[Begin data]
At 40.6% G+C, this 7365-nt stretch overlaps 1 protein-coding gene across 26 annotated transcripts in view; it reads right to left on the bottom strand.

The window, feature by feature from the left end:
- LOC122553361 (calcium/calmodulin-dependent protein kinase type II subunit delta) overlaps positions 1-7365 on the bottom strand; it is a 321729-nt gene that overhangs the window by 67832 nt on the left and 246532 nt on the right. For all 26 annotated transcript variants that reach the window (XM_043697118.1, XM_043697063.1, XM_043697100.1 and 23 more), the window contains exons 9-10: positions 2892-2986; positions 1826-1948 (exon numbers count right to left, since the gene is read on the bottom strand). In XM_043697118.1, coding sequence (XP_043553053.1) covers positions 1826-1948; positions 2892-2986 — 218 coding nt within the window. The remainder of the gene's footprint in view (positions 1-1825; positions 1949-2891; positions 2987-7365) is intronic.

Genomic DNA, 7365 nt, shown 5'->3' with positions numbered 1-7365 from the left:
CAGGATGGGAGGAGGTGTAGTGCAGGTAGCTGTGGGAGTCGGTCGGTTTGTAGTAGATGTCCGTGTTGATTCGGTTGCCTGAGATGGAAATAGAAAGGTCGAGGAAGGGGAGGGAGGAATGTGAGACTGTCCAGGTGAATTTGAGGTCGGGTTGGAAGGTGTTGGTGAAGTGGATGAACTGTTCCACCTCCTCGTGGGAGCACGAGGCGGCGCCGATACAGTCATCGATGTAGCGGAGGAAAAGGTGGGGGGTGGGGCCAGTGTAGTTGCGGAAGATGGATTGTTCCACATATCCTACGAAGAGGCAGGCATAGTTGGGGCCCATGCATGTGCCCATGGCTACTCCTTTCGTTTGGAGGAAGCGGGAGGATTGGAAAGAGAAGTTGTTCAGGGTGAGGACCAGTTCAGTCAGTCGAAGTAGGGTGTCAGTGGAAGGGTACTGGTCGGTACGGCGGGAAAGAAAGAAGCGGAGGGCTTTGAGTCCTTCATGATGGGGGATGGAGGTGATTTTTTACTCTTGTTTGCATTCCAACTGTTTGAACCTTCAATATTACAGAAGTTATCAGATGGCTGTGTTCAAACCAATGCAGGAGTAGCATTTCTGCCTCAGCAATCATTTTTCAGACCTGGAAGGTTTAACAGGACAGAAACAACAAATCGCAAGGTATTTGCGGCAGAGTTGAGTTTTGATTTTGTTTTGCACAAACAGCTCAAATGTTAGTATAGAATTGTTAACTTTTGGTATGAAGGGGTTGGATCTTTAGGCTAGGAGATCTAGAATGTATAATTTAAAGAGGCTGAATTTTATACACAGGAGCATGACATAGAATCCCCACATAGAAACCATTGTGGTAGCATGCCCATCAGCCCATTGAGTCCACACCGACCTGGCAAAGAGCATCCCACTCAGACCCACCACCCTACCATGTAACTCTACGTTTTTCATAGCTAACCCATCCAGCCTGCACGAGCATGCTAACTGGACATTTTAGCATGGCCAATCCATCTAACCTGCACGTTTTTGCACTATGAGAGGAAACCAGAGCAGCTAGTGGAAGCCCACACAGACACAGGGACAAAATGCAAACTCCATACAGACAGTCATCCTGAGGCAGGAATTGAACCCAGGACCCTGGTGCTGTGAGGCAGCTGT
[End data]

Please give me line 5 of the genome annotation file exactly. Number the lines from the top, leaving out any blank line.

CAGGATGGGAGGAGGTGTAGTGCAGGTAGCTGTGGGAGTCGGTCGGTTTGTAGTAGATGTCCGTGTTGATTCGGTTGCCTGAGATGGAAATAGAAAGGTCGAGGAAGGGGAGGGAGGAATGTGAGACTGTCCAGGTGAATTTGAGGTCGGGTTGGAAGGTGTTGGTGAAGTGGATGAACTGTTCCACCTCCTCGTGGGAGCACGAGGCGGCGCCGATACAGTCATCGATGTAGCGGAGGAAAAGGTGGGGGGTGGGGCCAGTGTAGTTGCGGAAGATGGATTGTTCCACATATCCTACGAAGAGGCAGGCATAGTTGGGGCCCATGCATGTGCCCATGGCTACTCCTTTCGTTTGGAGGAAGCGGGAGGATTGGAAAGAGAAGTTGTTCAGGGTGAGGACCAGTTCAGTCAGTCGAAGTAGGGTGTCAGTGGAAGGGTACTGGTCGGTACGGCGGGAAAGAAAGAAGCGGAGGGCTTTGAGTCCTTCATGATGGGGGATGGAGGTGATTTTTTACTCTTGTTTGCATTCCAACTGTTTGAACCTTCAATATTACAGAAGTTATCAGATGGCTGTGTTCAAACCAATGCAGGAGTAGCATTTCTGCCTCAGCAATCATTTTTCAGACCTGGAAGGTTTAACAGGACAGAAACAACAAATCGCAAGGTATTTGCGGCAGAGTTGAGTTTTGATTTTGTTTTGCACAAACAGCTCAAATGTTAGTATAGAATTGTTAACTTTTGGTATGAAGGGGTTGGATCTTTAGGCTAGGAGATCTAGAATGTATAATTTAAAGAGGCTGAATTTTATACACAGGAGCATGACATAGAATCCCCACATAGAAACCATTGTGGTAGCATGCCCATCAGCCCATTGAGTCCACACCGACCTGGCAAAGAGCATCCCACTCAGACCCACCACCCTACCATGTAACTCTACGTTTTTCATAGCTAACCCATCCAGCCTGCACGAGCATGCTAACTGGACATTTTAGCATGGCCAATCCATCTAACCTGCACGTTTTTGCACTATGAGAGGAAACCAGAGCAGCTAGTGGAAGCCCACACAGACACAGGGACAAAATGCAAACTCCATACAGACAGTCATCCTGAGGCAGGAATTGAACCCAGGACCCTGGTGCTGTGAGGCAGCTGT